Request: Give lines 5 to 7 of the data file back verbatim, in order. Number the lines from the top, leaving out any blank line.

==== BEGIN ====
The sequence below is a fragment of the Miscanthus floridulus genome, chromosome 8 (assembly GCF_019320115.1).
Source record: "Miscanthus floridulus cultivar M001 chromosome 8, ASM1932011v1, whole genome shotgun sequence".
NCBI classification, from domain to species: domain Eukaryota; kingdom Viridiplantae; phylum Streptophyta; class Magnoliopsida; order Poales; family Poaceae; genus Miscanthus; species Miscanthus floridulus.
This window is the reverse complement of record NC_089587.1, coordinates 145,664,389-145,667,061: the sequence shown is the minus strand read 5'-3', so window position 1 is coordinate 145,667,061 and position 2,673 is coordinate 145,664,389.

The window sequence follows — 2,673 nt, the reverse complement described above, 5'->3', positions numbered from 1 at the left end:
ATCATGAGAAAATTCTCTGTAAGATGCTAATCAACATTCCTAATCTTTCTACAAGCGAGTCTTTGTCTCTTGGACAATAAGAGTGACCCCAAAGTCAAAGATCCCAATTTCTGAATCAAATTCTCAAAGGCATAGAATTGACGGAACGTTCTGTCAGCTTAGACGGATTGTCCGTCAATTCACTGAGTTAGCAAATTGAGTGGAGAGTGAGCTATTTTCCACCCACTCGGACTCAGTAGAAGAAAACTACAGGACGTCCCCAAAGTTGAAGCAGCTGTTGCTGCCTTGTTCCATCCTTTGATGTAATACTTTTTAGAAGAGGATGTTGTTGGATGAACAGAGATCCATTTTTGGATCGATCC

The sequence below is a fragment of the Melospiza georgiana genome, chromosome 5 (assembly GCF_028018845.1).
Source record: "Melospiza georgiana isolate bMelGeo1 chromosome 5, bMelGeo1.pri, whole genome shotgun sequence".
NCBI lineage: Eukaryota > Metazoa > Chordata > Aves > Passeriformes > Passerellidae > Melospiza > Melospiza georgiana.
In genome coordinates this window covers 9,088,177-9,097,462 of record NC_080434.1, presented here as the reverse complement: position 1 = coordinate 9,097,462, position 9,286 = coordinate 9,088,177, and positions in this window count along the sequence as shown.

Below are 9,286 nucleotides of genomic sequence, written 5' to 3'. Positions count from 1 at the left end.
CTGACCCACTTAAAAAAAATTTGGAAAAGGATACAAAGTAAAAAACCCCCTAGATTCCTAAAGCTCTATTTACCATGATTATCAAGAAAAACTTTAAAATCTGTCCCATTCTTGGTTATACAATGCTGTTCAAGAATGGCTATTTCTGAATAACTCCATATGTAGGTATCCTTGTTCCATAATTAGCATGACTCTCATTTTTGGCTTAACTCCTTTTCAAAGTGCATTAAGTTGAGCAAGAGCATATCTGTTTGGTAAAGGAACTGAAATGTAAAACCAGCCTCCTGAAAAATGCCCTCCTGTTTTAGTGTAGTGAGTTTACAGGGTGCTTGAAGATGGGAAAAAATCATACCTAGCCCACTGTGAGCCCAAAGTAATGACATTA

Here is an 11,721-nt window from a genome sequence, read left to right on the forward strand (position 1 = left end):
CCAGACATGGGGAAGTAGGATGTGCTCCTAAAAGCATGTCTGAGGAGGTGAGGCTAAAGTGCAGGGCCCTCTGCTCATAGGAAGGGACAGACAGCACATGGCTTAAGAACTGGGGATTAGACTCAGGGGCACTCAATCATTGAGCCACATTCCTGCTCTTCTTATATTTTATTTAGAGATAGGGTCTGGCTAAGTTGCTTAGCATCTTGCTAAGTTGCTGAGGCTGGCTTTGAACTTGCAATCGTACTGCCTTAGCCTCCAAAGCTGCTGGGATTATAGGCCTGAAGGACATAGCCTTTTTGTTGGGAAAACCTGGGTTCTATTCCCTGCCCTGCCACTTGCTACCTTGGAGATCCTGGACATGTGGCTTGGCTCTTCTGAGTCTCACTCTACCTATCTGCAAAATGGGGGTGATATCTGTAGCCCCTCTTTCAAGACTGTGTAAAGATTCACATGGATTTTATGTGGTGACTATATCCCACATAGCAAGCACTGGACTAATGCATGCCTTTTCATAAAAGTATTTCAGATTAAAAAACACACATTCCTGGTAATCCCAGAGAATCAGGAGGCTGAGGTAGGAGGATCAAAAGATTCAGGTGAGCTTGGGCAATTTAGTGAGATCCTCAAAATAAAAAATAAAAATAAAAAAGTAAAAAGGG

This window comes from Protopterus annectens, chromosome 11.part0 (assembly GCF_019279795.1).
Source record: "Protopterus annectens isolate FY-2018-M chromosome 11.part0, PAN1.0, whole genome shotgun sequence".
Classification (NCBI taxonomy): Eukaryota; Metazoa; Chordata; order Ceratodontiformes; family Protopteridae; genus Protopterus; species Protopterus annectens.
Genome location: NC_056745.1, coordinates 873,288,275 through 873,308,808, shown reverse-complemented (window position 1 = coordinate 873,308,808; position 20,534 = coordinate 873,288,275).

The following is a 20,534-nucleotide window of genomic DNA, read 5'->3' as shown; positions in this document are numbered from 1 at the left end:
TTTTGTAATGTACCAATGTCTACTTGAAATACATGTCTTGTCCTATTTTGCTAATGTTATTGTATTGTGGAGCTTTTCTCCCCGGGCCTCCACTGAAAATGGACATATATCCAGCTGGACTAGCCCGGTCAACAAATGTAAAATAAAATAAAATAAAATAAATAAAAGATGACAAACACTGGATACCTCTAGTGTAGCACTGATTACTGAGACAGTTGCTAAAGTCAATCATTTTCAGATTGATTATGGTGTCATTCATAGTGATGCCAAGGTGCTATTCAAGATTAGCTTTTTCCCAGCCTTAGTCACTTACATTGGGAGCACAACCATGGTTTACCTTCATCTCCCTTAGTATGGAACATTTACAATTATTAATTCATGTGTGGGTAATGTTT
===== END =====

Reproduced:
The window sequence follows — 2,673 nt, the reverse complement described above, 5'->3', positions numbered from 1 at the left end:
ATCATGAGAAAATTCTCTGTAAGATGCTAATCAACATTCCTAATCTTTCTACAAGCGAGTCTTTGTCTCTTGGACAATAAGAGTGACCCCAAAGTCAAAGATCCCAATTTCTGAATCAAATTCTCAAAGGCATAGAATTGACGGAACGTTCTGTCAGCTTAGACGGATTGTCCGTCAATTCACTGAGTTAGCAAATTGAGTGGAGAGTGAGCTATTTTCCACCCACTCGGACTCAGTAGAAGAAAACTACAGGACGTCCCCAAAGTTGAAGCAGCTGTTGCTGCCTTGTTCCATCCTTTGATGTAATACTTTTTAGAAGAGGATGTTGTTGGATGAACAGAGATCCATTTTTGGATCGATCC

The sequence below is a fragment of the Melospiza georgiana genome, chromosome 5 (assembly GCF_028018845.1).